AS9100C 2009 Plain English Introduction

AS9100C is now OBSOLETE. Please see our Introduction to AS9100D.


AS9100C was prepared by the International Aerospace
Quality Group (IAQG)
. IAQG was established by industry to
improve quality and reduce costs. It is a global cooperative
organization and is supported by companies throughout the
aviation, space, and defense industries. Currently, IAQG has 67
active signatories and sponsors including Airbus, BAE Systems,
Bell Aerospace, Bell Helicopter, Boeing, Bombardier Aerospace,
GE Aerospace, Goodrich, Gulfstream, Honeywell, Lockheed
Martin, Northrop Grumman, Raytheon, Rockwell Collins,
Rolls-Royce, and United Technologies. Consequently,
AS9100 has broad corporate support.

For a complete list of members see the IAQG website at IAQG members come from
the Americas, Europe, and the Asia Pacific region.


This standard is designed to be used by firms in the aviation,
space, and defense industries and can be applied throughout the
supply chain. It is intended for use by organizations that design,
develop, and produce aviation, space, and defense products. It is
also intended for use by organizations that provide post-delivery
support. This includes those that provide maintenance,
materials, or spare parts for their own products.

The 2009 (third) edition of the AS9100 standard was published
with identical content by three IAQG supporters:

  1. SAE in the United States for the Americas,
  2. ASD-STAN for Europe, Russia, and Africa,
  3. SJAC in Japan for the Asia-Pacific region.

Each organization refers to the standard in a different way.
SAE refers to it as AS9100C because it is edition C (the third
edition), ASD-STAN refers to it as prEN9100:2009 (because it was
published in 2009), while SJAC refers to it as JIS Q 9100:2009

And to further complicate things, IAQG refers to it simply as
9100:2009. They all refer to exactly the same standard. The
content is exactly the same. They’re identical. Consistent with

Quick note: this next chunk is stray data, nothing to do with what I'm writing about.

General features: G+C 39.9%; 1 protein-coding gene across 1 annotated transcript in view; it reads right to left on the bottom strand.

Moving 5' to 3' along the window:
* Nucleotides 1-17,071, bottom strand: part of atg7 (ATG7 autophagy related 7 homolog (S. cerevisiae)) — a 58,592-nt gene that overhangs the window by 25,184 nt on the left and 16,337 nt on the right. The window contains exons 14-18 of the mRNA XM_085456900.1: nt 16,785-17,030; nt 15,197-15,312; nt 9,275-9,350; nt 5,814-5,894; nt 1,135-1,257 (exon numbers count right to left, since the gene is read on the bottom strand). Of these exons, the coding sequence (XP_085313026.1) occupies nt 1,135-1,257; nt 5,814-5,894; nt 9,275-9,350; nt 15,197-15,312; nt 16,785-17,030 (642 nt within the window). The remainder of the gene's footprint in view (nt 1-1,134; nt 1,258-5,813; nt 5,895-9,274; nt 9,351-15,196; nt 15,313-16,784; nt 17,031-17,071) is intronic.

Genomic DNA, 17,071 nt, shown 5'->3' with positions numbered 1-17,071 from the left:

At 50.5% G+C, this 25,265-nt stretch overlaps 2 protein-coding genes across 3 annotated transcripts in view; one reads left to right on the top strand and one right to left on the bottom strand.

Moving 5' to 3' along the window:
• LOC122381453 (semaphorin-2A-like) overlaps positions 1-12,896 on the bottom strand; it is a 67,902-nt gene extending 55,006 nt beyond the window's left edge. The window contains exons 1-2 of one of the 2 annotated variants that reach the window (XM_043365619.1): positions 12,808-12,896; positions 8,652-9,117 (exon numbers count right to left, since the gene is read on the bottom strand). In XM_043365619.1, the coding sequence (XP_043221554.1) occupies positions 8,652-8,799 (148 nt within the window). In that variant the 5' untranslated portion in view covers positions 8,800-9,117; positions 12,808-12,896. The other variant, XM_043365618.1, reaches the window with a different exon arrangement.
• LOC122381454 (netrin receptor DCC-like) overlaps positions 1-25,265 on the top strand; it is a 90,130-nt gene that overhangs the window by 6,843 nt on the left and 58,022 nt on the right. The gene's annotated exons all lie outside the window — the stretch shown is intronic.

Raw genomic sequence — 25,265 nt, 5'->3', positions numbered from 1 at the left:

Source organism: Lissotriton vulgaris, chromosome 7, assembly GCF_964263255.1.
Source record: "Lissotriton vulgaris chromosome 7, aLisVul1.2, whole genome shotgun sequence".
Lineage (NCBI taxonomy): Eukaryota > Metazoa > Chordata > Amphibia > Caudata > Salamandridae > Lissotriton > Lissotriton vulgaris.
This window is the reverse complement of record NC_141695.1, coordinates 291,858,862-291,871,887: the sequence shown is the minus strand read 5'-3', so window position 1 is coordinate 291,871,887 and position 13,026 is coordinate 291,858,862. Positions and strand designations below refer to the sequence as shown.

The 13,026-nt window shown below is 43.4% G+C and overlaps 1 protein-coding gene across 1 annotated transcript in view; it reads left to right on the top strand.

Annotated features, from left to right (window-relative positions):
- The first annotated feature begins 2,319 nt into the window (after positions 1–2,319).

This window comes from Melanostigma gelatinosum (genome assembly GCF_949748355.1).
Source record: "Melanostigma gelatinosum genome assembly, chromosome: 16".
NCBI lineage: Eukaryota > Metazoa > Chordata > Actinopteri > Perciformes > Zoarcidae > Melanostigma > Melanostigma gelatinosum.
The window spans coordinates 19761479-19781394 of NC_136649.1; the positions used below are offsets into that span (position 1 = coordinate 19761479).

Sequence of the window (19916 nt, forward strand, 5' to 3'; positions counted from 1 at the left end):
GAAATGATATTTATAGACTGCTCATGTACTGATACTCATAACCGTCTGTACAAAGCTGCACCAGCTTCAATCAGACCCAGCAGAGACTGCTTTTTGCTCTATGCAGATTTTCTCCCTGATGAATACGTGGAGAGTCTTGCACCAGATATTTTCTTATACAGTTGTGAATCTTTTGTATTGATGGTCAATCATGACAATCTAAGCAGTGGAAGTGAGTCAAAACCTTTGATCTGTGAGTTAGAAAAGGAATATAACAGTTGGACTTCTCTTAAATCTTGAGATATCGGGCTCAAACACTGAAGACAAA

common practice, we’ve chosen to refer to this standard as
AS9100:2009 or simply as AS9100C.

AS9100C is based on the ISO 9001:2008 quality management
standard. Both standards are organized in the same way and
use the same numbering system. The following simple formula
summarizes how AS9100C and ISO 9001:2008 are related:

AS9100C = ISO 9001 requirements + AS&D requirements

AS&D stands for Aviation, Space, and Defense.

While AS9100 is intended for the aviation, space, and defense
industries, it can also be used in other industries. Use it if your
organization or operation provides aviation and military product
maintenance and repair services or if it procures products and
resells or distributes them to customers in the aviation, space,
and defense industries.

ISO 9001:2008

ISO 9001 is a quality management standard. It was first published
in 1987, updated in 1994, and again in 2000. The current version
was officially published on November 15, 2008 and is the fourth
edition of the ISO 9001 standard. It cancels and replaces all
previous editions.

ISO 9001:2008 (and AS9100C:2009) defines a set of quality
management requirements. These requirements are specified
in Parts 4, 5, 6, 7, and 8. The purpose of ISO 9001 (and AS9100)
is to help organizations to establish and maintain a quality
management system (QMS) that complies with these


Part 1.2 of ISO 9001 (and therefore, AS9100) says that you may
exclude or ignore some requirements if you can justify doing so.
Requirements that may be ignored are known as exclusions. You
may exclude selected Part 7 product realization requirements as
long as you meet certain conditions.

You may exclude selected Part 7 requirements if you cannot
apply them because of the nature of your organization or
because of the nature of your products. However, you may
exclude a requirement only if doing so does not undermine
your ability or willingness to meet the requirements set by
customers and regulators or imposed by statute.

In other words, you may not ignore any Part 7 requirement if
doing so will undermine your ability to provide products or
services that meet requirements or compromise your willingness
to accept the responsibility to do so. If you exclude requirements
that should not be excluded, you may not claim to comply with
the AS9100 standard.

Whenever you decide to exclude a Part 7 requirement make
sure that you’ve got a good reason. Make sure that you can
justify why you’ve excluded it, and make sure that this
justification appears in your quality manual.


Plain English Aerospace QMS Definitions

Overview of Quality Management Standard

AS9100C Standard Translated into Plain English

How to Upgrade to the new Aerospace QMS Standard

Aerospace Quality Management Gap Analysis Tool

Aerospace Quality Management Audit Program

Our Plain English Approach

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Updated on August 24, 2017. First published on August 31, 2009.

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